UPDATE: Operation Dolphin’s nose, 13 Indian Navy personnel arrested so far

Naval intelligence along with Andhra Pradesh Police and Central intelligence agencies busted a spy network operating from Mumbai and Vishakhapatnam on December 20, last year. The case was handed over to NIA by home ministry after 7 people which included 6 Indian Naval personnel and a Hawala operator were arrested. Presently the number of people arrested in the case have surged to 13. This joint operation carried out by the intel agencies is called operation Dolphin’s nose.

The operation Dolphin’s nose has been named after a hill by the same name located very close to Vizag port, where in early 19th century British and French Naval forces had fought the battle of Vizagapatam. Indian Naval personnel fell for one of the oldest tricks in the sleuth book—honey trap. The non-commissioned officers from the batch of 2017 were, ostensibly, befriended by different women on Facebook and lured into sharing explicit personal videos. This culminated with the naval personnel located in the western Naval command and Eastern Naval command, being blackmailed by the ISI agent, who was running different social media accounts masquerading as a female. Once trapped, the men were contacted by a Hawala operator, who collected information from the men, and deposited cash into their accounts for providing information. The naval headquarters located at Vishakhapatnam is strategically important dockyard for the 2 nuclear-powered submarines of India, ergo this case alarmed Indian Navy. Albeit, sources have confirmed that no substantial information was leaked to the enemy spy agency and the Indian Naval assets are safe.

It is not uncommon in espionages conducted by the enemy agents to use a honeypot or a honeytrap to entice a target into a false relationship. This helps the enemy in gleaning information through the target or it facilitates the enemy in gaining influence over the target, at times to an extent that the individual can be subverted to carry out an operation for the enemy agency, called sabotage in sleuth lexicon.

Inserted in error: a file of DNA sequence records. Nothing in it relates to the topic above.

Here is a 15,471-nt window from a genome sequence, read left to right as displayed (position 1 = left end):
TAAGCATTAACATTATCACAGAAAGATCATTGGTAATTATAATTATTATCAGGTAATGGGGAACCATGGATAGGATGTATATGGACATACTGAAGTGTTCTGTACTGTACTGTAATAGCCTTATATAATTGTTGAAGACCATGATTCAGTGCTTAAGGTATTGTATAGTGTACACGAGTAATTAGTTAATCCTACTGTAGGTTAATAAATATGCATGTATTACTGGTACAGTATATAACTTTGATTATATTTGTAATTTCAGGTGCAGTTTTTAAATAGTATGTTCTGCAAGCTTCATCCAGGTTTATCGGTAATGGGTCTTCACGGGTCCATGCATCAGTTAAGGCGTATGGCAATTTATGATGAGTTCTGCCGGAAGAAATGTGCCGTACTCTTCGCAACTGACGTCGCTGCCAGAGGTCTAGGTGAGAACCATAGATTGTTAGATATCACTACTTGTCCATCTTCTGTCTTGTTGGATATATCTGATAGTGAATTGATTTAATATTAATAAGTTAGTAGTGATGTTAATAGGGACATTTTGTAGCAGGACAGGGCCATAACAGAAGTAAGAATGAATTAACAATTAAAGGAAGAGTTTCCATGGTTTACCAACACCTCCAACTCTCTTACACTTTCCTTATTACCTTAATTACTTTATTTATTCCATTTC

Indian Navy has been rocked by atleast 2 such espionage cases since early 2000’s. In 2001, five Naval officers including a chief security officer of Naval Armament Depot, Vishakhapatnam, were arrested for leaking information to ISI agents located in Nepal. Back then, police had revealed that the chief security officer Lieutenant commander Raj Kumar had received huge amount of sum in his bank accounts for the information he passed on to ISI. The officer had later committed suicide in the jail.

Another case of espionage that had come to light was Naval war room leak case in 2005, which involved many high profile naval officers and veterans. Apparently 7000 pages of sensitive information was from Naval war room and Air headquarters which had direct impact on nation’s security. The Rs 18,000 crore Scorpene submarine scam is also linked to Naval war room leak.

Indian Navy has now strictly instructed it’s men to use 2G phones at work and banned the use of smart phones in the Naval premises.

This article is written by Levina

Read similar espionage cases

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2 comments

  1. Given the nature of Indian mentality such cases do need to happen at some intervals in a way that it causes lesser damage but higher push in tightening up security measures. We act only when adversities strike or else we believe, behave and buy in ‘HindiChini = BhaiBhai’ sorts.
    If India is militarily so strong today that’s because of our learnings of 1962 and 1975 episodes. And if Kargil had not happened such learnings must have settled at bottom to give a false impression of peace or good weather. So overall yes..they help us to be on our toes by striking us with smaller hammers every now and then. 🇮🇳🇮🇳

    Liked by 1 person

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